Linked by Thom Holwerda on Mon 10th Sep 2007 15:54 UTC, submitted by Josh Graham
AMD AMD has unveiled its first set of quad-core processors, three months after its original launch date. This 'complicated' design that resulted in the delay and puts the chip maker a full generation behind its archrival in terms of chip manufacturing processes.
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by cutterjohn on Tue 11th Sep 2007 16:26 UTC
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It's going to take AMD a lot longer than a year to catch up to Intel in terms of performance. AMD sat on, basically, the same old design for years adding nothing but what, essentially, amounted to compatibility "features". They milked their relative performance throughput and power for too long without really do anything new. (Tying GPU functions to the CPU doesn't interest me in the slightest, especially if AMD's big deal is to go as far as tightly coupling their processors to their new ATI subsidiary GPUs...)

I really don't see AMD's current design crew turning out anything matching, let alone, surpassing, current Intel designs within a year, and probably even longer. Now all AMD has going for it is power use efficiency, but from power consumption benchmarks those are only relevant if you have a server with a great deal of dead time, which is something I certainly wouldn't want to have unless it was some type of server for a small/medium sized office, as at full throughput the two companies' chips are close enough in terms of power utilization, and Intel's throughput efficiency added to that gives them a clear win in a business setting. As to my home machines, I game, and do development and other things at home, so I want the throughput giving another loss to AMD.

Bottom line, even though I haven't really looked at it, I'd hazard that AMD's only real hope for decent sales ATM would be to push their mobile processors.

Beyond that I'm still waiting for Intel's new bus design to show up, which should give them a few more percentage points in overall performance, that is unless I missed it's release somewhere in the last year and it turned out to really be a dud.

Attention grammar police, you missed something yourself.

Edited 2007-09-11 16:29

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by Kochise on Thu 13th Sep 2007 10:30 in reply to "AMD"
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I suppose that instead to focus merely on the marketing department, they were spending a lot in the R&D department, which not prooved any or little efficiency face to Intel's offering. Up to now yet ! The HyperTransport stuff is fantastic... on the paper, but Intel prooved that some hacks can achieve good performance. Like demomakers do superb working with the software, Intel's engineers have made a wonderful job with the Core2 Duo/Quad processor, you cannot miss it. Not only the overall performance is good, the power consumtion is pretty low (compared to what we'd used to know with the Pentium-D serie) and the price tag is very affordable.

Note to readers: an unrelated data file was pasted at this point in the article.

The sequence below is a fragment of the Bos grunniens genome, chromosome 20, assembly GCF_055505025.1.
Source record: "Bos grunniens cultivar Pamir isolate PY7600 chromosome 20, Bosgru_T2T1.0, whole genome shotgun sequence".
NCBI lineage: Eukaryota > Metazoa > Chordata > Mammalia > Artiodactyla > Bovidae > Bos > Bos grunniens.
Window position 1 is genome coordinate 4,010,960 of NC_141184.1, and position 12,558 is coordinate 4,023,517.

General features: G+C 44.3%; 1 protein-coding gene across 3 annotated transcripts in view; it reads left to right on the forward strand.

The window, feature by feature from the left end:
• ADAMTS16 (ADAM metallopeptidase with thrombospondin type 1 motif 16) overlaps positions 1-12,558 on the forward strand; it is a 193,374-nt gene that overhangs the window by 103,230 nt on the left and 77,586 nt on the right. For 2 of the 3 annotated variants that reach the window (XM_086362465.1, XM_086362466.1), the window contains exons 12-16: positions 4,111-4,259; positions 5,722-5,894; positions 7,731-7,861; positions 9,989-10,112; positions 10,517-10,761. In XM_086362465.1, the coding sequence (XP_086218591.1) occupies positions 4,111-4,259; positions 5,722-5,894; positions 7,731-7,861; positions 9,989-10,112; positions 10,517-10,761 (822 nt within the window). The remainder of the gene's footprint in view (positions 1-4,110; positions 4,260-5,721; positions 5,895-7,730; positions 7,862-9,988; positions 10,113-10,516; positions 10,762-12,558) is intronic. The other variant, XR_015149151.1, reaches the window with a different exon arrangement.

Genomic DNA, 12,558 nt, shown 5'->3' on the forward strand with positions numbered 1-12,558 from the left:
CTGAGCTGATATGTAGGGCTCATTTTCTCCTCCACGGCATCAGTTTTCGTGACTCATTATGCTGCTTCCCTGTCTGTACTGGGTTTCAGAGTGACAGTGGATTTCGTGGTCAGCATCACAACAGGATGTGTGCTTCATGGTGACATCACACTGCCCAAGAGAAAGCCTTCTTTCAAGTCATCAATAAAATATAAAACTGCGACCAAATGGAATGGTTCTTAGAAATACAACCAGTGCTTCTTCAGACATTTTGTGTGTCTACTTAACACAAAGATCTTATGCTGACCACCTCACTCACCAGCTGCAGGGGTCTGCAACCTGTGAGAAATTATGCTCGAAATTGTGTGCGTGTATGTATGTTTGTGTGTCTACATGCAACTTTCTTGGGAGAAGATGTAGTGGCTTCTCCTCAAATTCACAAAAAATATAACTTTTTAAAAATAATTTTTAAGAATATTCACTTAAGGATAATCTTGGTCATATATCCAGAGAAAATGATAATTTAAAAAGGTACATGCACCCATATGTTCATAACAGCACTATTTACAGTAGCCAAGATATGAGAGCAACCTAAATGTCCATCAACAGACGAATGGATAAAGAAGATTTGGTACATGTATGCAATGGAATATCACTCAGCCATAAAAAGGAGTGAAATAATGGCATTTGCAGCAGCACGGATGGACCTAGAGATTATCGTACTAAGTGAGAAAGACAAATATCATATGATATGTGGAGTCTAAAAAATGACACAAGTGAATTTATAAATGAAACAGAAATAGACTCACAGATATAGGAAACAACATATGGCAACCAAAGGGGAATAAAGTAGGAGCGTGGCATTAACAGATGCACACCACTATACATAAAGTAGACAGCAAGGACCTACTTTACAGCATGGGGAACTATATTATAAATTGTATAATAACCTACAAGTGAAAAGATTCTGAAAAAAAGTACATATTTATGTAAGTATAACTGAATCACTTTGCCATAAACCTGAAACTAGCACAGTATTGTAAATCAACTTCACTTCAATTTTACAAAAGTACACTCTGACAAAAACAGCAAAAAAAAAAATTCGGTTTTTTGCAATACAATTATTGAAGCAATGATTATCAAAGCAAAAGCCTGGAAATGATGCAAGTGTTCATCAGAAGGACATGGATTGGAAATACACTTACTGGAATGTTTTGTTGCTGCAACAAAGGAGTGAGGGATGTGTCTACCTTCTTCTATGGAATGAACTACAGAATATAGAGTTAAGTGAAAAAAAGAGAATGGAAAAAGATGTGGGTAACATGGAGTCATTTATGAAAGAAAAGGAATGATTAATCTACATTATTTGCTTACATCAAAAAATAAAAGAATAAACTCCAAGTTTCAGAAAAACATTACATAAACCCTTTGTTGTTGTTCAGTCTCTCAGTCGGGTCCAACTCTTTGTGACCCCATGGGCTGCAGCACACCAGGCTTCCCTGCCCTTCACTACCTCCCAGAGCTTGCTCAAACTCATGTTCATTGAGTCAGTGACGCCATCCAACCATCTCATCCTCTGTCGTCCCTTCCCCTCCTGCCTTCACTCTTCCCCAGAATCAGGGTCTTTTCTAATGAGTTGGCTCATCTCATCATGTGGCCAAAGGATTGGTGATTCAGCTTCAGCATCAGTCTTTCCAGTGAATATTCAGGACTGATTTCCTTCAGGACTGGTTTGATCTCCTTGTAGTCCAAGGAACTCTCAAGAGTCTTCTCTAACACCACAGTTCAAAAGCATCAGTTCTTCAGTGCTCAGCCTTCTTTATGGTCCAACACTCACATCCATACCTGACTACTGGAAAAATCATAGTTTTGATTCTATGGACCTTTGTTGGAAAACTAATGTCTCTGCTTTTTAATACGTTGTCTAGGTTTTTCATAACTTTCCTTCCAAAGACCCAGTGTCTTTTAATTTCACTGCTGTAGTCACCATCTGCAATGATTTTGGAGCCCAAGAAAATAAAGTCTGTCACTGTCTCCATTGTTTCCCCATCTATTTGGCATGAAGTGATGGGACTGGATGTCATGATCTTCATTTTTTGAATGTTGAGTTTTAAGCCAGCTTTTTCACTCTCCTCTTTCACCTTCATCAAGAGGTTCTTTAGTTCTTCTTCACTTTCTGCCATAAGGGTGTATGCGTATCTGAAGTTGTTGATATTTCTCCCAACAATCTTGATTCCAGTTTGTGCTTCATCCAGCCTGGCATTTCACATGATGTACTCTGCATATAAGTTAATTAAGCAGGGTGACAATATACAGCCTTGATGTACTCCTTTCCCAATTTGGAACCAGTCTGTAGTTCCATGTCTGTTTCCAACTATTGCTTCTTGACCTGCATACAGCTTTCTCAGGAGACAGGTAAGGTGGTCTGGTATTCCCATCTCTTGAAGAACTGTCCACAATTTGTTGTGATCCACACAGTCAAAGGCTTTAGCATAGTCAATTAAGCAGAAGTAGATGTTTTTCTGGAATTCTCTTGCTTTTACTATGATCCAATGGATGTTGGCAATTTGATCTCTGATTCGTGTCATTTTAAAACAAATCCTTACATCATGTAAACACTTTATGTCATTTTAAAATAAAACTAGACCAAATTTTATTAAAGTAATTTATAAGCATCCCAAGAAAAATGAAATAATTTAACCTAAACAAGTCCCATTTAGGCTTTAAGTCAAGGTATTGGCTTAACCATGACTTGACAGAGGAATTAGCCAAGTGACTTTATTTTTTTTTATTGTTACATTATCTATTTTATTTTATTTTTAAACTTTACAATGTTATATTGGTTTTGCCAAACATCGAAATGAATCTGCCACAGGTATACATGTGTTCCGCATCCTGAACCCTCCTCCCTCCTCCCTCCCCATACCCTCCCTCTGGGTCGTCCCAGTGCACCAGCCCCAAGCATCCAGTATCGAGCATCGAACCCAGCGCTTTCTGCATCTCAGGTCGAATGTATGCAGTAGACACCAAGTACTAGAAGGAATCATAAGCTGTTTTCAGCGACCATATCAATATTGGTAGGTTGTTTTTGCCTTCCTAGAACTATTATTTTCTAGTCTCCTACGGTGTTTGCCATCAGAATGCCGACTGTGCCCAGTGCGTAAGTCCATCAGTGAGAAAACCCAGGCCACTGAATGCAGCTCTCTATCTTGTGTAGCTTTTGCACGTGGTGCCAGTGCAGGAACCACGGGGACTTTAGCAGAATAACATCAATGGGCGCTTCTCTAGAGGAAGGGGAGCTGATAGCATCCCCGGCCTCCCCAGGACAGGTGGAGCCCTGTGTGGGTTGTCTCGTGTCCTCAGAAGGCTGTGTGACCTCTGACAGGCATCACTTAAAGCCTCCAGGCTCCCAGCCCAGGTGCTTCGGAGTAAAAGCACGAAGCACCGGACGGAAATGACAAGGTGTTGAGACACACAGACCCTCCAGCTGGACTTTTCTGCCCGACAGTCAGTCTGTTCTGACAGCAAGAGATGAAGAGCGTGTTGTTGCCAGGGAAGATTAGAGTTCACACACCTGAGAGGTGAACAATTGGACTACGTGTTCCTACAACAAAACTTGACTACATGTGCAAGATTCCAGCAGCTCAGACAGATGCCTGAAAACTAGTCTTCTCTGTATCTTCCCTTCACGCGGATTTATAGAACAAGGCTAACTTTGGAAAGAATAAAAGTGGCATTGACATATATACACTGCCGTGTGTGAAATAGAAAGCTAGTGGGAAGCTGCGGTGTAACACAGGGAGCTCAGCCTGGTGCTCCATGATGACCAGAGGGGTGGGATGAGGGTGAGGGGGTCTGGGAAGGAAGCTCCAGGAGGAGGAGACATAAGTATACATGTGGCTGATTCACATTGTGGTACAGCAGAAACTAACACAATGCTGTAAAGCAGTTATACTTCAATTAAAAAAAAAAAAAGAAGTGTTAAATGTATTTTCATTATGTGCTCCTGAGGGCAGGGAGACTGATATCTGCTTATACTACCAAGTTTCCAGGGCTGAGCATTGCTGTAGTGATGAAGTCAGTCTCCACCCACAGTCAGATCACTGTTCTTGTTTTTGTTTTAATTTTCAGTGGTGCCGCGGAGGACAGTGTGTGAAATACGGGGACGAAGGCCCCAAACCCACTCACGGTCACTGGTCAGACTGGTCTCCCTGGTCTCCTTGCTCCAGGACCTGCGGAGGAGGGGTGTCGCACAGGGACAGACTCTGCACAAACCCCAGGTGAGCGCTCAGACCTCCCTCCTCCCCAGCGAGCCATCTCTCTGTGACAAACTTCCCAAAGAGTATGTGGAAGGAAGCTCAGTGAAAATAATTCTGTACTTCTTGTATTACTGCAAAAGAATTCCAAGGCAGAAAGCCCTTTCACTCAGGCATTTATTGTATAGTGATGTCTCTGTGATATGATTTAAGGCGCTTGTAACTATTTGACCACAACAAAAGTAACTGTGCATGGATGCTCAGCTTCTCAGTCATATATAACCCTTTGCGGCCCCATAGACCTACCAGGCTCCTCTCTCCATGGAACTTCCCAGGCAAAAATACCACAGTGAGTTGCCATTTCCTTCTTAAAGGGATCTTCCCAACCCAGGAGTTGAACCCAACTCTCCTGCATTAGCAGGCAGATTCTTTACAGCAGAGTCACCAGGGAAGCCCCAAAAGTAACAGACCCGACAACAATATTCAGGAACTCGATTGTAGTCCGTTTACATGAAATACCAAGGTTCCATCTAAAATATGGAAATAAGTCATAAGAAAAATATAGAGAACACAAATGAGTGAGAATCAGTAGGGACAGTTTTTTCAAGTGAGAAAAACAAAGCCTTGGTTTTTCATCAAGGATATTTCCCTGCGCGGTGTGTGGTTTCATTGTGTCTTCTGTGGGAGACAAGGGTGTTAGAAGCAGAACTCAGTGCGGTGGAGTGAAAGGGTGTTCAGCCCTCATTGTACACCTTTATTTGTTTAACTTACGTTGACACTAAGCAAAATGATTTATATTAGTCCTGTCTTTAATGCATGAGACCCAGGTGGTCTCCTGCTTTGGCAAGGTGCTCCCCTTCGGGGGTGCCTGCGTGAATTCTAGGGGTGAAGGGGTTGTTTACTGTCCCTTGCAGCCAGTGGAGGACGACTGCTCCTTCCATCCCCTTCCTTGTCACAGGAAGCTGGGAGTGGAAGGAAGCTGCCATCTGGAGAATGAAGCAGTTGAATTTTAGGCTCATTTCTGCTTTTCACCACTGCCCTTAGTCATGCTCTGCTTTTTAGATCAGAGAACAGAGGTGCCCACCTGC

However you've to see all of this on a larger scale. Intel choose to react fast on the market, but have to 'hack' each next processor to maintain its steps foreward. On the other side, AMD took its time improving the HyperTransport, tweaking things thightly, using the Opteron to check things on a real-life incarnation of their thoughts, selling less 'advanced' K8 chips up to now just to make enough revenue to ensure being able to sustain the R&D for their next generation chips.

And I bet they're reaching the final step and are close to be ready to lauch something that'll blast everybody's mind, like they did before with the Athlon serie of processors ! But now they heard what everybody was expecting from them and their chips, so I guess they're taking their time to make things worthy and reliable, to define a new level of confidence in their product line...

Plus add the whole chipmaker experience from ATI, about memory bus driving (HyperMemory, doesn't it sounds familiar ? HyperTransport, HyperMemory) and parallel shaders ALU logic, so you can bet that the new chips will be better integrated, etched with a finer grain, consume less (Cool'n Quiet experience), so...

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